Character Soup

I’m ready.

Well, I’m pretty sure I’m ready. This is not my element, but I’m intelligent, capable. I can do this. I grip my drink tighter, just to steady my hand. My brain is racing. My palms are sweating. Other people seem to have no problem. How hard can it be to remember a few names? I’m armed with mnemonics. I search the crowd for little distinguishing traits: Cliff’s cleft chin, Blue-eyed Bridgette, something, anything to help me remember, but there are just too many of them. A few introductions quickly turn into a dozen. The faces swirl together forming an indistinct mass. These characters are no longer people, they are a crowd. They close in around me, and I begin to scream.

I’m not at a party. I’m reading a book, and the author has just committed character soup, the heinous act of introducing too many characters, too fast. I’m the first to admit that I suck at remembering names. I’m even worse at faces. I can meet no more than three people at a time and have any chance of remembering them, and if I’m being totally honest that only means that I will remember meeting them. A name with a face? Not a chance. If you want me to remember someone, I have to meet them one at a time, and then spend some time with that person, swap a few antidotes, a promise to friend them online, and then I can move on to the next person. The most terrifying experience of my life was the receiving line at my wedding. One hundred of my new husband’s relatives flew past like an assembly line. Fifteen years later, I still don’t know half their names, and now it’s too late to ask.

Writers don’t do this to your readers. Don’t introduce your entire cast in the first chapter. I won’t remember them, and I probably will close the book. I took my last literature class years ago, I don’t want to make index cards when I start a novel.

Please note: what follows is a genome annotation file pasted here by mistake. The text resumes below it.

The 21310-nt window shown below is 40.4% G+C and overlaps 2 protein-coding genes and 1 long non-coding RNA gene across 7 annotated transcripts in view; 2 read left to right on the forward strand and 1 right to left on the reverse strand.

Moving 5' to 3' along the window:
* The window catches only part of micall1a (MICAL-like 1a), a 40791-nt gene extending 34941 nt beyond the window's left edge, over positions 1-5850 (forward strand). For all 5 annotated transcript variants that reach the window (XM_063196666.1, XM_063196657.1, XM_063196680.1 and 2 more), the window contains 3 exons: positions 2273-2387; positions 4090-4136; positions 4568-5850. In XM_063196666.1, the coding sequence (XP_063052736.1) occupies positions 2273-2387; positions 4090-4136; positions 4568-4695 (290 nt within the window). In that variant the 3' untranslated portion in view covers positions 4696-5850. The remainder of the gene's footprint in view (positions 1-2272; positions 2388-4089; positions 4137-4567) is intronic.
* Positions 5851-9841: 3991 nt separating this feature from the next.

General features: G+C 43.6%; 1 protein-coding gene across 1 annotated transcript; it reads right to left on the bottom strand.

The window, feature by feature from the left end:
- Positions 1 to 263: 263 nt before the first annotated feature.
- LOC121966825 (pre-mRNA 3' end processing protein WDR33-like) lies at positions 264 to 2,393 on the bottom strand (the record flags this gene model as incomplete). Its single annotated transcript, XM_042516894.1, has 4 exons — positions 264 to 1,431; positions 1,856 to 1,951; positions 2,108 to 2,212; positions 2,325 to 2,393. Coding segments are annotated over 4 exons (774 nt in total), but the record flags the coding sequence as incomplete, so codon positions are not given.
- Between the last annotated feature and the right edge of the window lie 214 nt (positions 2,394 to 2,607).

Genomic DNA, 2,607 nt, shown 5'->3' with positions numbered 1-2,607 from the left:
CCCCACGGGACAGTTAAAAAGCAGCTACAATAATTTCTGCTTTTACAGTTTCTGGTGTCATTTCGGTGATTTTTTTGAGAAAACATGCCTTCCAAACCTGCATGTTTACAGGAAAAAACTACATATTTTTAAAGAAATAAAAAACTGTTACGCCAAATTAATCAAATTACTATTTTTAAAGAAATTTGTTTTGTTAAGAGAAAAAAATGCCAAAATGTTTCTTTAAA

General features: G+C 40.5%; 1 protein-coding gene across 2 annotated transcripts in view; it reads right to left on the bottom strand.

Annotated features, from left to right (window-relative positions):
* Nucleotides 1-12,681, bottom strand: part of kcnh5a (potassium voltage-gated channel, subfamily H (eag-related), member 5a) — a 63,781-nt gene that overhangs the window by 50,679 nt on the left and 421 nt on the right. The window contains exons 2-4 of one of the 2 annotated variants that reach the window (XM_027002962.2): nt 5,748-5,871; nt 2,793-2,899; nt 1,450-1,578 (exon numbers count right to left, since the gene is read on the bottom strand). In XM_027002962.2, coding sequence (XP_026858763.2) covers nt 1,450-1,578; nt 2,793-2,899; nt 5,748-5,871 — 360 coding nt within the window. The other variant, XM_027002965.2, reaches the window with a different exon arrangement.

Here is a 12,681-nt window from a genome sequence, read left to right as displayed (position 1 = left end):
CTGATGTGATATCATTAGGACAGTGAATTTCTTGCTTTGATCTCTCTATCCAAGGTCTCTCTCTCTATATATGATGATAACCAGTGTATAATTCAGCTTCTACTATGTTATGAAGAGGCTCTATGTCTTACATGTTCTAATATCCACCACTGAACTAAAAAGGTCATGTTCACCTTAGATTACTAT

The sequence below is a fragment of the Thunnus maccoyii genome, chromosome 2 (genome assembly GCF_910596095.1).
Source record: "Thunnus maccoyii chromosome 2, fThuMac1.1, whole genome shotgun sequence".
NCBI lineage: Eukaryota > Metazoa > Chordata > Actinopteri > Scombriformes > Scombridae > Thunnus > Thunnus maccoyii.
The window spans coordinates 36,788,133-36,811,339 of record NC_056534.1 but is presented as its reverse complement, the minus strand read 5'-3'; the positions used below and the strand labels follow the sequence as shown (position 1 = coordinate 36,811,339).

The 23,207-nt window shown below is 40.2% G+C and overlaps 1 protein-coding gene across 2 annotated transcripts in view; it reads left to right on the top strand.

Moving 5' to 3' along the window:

How bad is this problem really? I recently read a published book that intruduced seven characters on the first five pages. Only three of them were necessary. The others could have easily been pushed back to later. Because I was doused in character soup, I had no idea who was more important. I also had no opportunity to get to know any of these characters and make any connections with them. These are critical in the first few pages.

In another novel, unpublished draft for a CP, he introduced thirteen characters in the first chapter. Some of them had different names in the prose and dialogue. I had to reread these passages several times to even know who was speaking to whom.

In full disclosure, I’m not immune, either. In my first draft of my current MS, I named all 11 of my MC’s teammates in one paragraph! Then, later down the page when an argument broke out I, like any good elementary school teacher, passed the dialogue out equally among all the characters. *facepalm* Needless to say, I made a few changes.

So why is this so important? Readers want a story. they don’t care how big the cast is, they want to feel a connection. Running through a roster like its the starting lineup is boring. It delays the story.

It also doesn’t mimic real life. Conversations rarely happen like an open forum. Even in groups, exchanges happen primarily between two people. Pay attention next time you are at a party. There might be dozens of people around, but conversations occur in small groups of two, or possibly three.

What to do instead?

1. Plan your opening scenes carefully. Introduce characters individually and let readers spend sometime with them before introducing others.

2. Treat coupled characters as a single entity. Characters who always appear together, your MC’s parents, for example, or the twins (who in real life hate being called “the twins”) should be introduced together. Treating paired characters as a single entity in the initial introduction can also help clarify an important relationship, particularly if they are secondary characters. In my MS I have a couple who never appears separately throughout the story.

3. It’s ok to use subtle name clues to help your readers remember characters. This can easily be done without relying on overused tropes and stereotypes. I doubt there were few people who didn’t change Luna Lovegood into Loony Lovegood as they read. This is a great trick for managing large groups of secondary characters.

4. Find a distinct trait to identify your character and refer to this trademark trait after a long absence. Does the character’s habit of chewing his nails annoy your MC? Remind your readers. They will be far more likely to remember the character.

5. Refer to a character by their occupation, rather than name them. If your character needs to get stitched up, just call the woman with the needle “the doctor.” If she isn’t part of the story, she doesn’t need a name.

Make it easy for your readers to remember characters. Then they won’t have to spend their time with their thumbs in the index trying to remember exactly who is this guy again? And they can just enjoy your story.

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